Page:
F1 warned against drastic changes to cars in 2017

2015 F1 season

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Formula One rule makers have been warned to avoid making drastic changes to the technical regulations in 2017 in another drive to make the sport more entertaining.

During today’s FIA press conference several of the teams’ technical representatives expressed a view that the standard of competition in F1 and the performance of the cars would improve if the technical rules were left alone.

“I think people forget at the moment the racing’s actually quite good,” said Nick Chester of Lotus. “There’s good battles up and down the whole grid.”

“And the car’s performance is improving a lot, we’re seeing two seconds improvement from last year, do we really need a huge change of regulation?

“A huge change of regulation is going to open up the grid again, there will be bigger differences between teams, and obviously its going to add a lot of cost. So I think we shouldn’t forget the show’s actually not bad at the moment.”

Mercedes has won 19 out of the last 23 races, and its executive director for technical Paddy Lowe acknowledged fans would like to see more unpredictability. He suggested this could be done by making changes to the sporting rules – such as how tyres are allocated – rather than the design of the cars.

“Changes to sporting regulations generally don’t attach cost and can change the sport in subtle ways that improve the spectacle, improve the interest, improve the uncertainty,” he said. “That is what you really want from race to race: that it’s not clear who’s going to win.”

However McLaren’s Jonathan Neale said there was one area of car development which should be reconsidered.

“Personally I think we would be foolish to mess around with the immense amount of good work that has been done on the power unit,” he said. “Maybe some minor adjustments, but it’s a much more efficient package, it’s got some great technology, it’s still maturing in the sport and the price can come down if it’s left to mature because we’re not putting in the same R&D cost.”

“So I would leave that alone but I would look for, we’ve spoken about a stepchange in aerodynamics to make sure that these cars are difficult to drive and maintain that performance gap to the other junior series and Formula One remains an out-and-out race.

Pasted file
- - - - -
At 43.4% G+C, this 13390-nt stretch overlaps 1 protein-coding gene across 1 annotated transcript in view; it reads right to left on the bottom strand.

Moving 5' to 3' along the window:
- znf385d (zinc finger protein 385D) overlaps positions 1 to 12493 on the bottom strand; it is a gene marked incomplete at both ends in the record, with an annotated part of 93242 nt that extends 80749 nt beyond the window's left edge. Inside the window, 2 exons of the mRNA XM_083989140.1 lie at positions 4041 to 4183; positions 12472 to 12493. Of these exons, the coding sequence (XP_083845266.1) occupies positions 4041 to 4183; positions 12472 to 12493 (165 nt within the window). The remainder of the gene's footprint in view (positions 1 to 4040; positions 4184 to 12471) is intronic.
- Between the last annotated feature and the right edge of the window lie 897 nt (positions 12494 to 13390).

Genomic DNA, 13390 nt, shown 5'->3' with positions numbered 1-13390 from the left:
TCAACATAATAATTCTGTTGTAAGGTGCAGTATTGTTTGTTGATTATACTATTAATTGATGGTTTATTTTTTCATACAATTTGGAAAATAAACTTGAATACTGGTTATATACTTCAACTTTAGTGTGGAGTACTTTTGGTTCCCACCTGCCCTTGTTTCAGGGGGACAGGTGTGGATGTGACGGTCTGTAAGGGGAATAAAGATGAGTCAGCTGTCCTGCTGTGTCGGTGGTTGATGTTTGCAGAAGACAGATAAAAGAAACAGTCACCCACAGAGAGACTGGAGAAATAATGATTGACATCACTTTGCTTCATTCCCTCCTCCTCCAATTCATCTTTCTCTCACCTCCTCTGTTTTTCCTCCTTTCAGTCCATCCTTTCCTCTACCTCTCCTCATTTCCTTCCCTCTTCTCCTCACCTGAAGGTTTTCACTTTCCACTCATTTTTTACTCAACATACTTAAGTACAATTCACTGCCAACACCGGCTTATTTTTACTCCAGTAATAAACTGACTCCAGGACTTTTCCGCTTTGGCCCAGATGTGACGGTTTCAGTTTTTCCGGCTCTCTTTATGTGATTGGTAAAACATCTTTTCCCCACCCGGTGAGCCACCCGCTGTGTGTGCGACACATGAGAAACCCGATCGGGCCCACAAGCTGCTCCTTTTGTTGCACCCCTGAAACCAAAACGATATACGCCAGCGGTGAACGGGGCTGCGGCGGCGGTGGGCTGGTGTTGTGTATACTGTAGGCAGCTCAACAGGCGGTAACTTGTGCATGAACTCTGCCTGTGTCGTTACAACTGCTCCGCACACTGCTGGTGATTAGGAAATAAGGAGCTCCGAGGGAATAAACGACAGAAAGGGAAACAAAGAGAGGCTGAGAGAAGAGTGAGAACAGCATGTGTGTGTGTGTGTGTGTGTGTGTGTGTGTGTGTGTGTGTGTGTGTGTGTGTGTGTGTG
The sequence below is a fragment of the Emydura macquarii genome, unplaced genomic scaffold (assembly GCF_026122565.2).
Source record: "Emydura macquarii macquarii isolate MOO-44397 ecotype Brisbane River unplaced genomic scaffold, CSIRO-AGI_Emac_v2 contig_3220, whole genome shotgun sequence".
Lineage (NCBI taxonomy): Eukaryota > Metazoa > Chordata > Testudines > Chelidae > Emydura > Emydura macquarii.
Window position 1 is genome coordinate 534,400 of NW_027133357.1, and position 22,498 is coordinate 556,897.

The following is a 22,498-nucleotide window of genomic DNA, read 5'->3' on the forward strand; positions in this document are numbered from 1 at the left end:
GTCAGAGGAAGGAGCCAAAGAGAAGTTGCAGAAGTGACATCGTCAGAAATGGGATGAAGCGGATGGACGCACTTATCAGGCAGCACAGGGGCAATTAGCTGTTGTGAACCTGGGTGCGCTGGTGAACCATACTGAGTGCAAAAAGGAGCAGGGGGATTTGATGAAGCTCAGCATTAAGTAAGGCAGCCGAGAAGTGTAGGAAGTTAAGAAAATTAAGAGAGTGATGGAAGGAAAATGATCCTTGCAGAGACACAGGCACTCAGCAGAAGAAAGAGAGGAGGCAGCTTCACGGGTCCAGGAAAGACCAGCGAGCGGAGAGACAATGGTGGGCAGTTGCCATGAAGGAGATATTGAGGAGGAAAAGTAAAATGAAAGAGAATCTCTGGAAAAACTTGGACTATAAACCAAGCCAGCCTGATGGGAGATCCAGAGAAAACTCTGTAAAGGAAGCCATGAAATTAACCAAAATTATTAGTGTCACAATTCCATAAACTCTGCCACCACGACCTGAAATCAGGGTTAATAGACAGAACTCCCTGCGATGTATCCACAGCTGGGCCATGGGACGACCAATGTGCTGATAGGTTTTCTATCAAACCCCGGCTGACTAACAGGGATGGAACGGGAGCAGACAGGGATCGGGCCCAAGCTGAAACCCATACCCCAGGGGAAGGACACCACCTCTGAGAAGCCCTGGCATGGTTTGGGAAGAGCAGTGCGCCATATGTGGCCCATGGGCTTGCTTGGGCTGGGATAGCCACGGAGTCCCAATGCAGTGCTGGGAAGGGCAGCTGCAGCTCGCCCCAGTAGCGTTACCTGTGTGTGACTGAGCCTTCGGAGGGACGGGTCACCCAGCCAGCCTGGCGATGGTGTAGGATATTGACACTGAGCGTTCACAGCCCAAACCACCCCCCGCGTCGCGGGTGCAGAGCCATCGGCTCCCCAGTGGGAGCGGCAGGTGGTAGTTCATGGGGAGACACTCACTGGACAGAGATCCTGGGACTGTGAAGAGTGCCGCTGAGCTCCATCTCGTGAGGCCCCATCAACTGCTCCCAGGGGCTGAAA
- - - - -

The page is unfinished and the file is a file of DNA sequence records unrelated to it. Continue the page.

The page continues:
“We can still have the efficiency, we can still have many other attributes of the sport, but it just think it should be a flat-out race.”

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Keith Collantine
Lifelong motor sport fan Keith set up RaceFans in 2005 - when it was originally called F1 Fanatic. Having previously worked as a motoring...

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44 comments on “F1 warned against drastic changes to cars in 2017”

  1. I agree, although I wouldn’t mind them adjusting the fuel rate to bring the current PU’s up to 1000 bhp.

    1. @f1-yankee I don’t think it’s that simple….

      1. Of course not, neither do I do. As Toto mentioned, they would have to make adjustments to other parts of the engine package to achieve this, but that its possible. I just assume details like that are common knowledge to someone who would be a member here.

      2. @davidnotcoulthard – It is. Allow larger fuel tanks, and higher fuel rate and you’ll get more power. Yes, you would probably also want higher revs and therefore allow some PU tweaking associated with more fuel, revs, and power. But I don’t think it would need to be a massive change.

        That may address both of Mr Neale’s concerns at once as more power/torque would likely make the cars more difficult to drive. It sounded like he wanted less aero, but if people are waxing nostalgic for the performance of the V-10 era, then they need more power and more aero. And even then, without having traction control, they won’t be as easy to drive as the V-10 era.

        1. It is. Allow larger fuel tanks, and higher fuel rate and you’ll get more power. Yes, you would probably also want higher revs and therefore allow some PU tweaking associated with more fuel, revs, and power. But I don’t think it would need to be a massive change.

          @hobo But are the engines capable of that much fuel/RPM without prematurely falling apart or forcing teams to underutilise it?

          1. Well they’re already designed to spin to 15k, and there’s no limit on boost pressure. Engines blow when starved for fuel, maybe that is part of Renault s problem?

          2. The engine manufacturers would have do do some serious work to get them optimized to a higher fuel flow limit @davidnotcoulthard, @f1-yankee. Less than throwing out what they now have and starting anew. But still a considerable amount of work.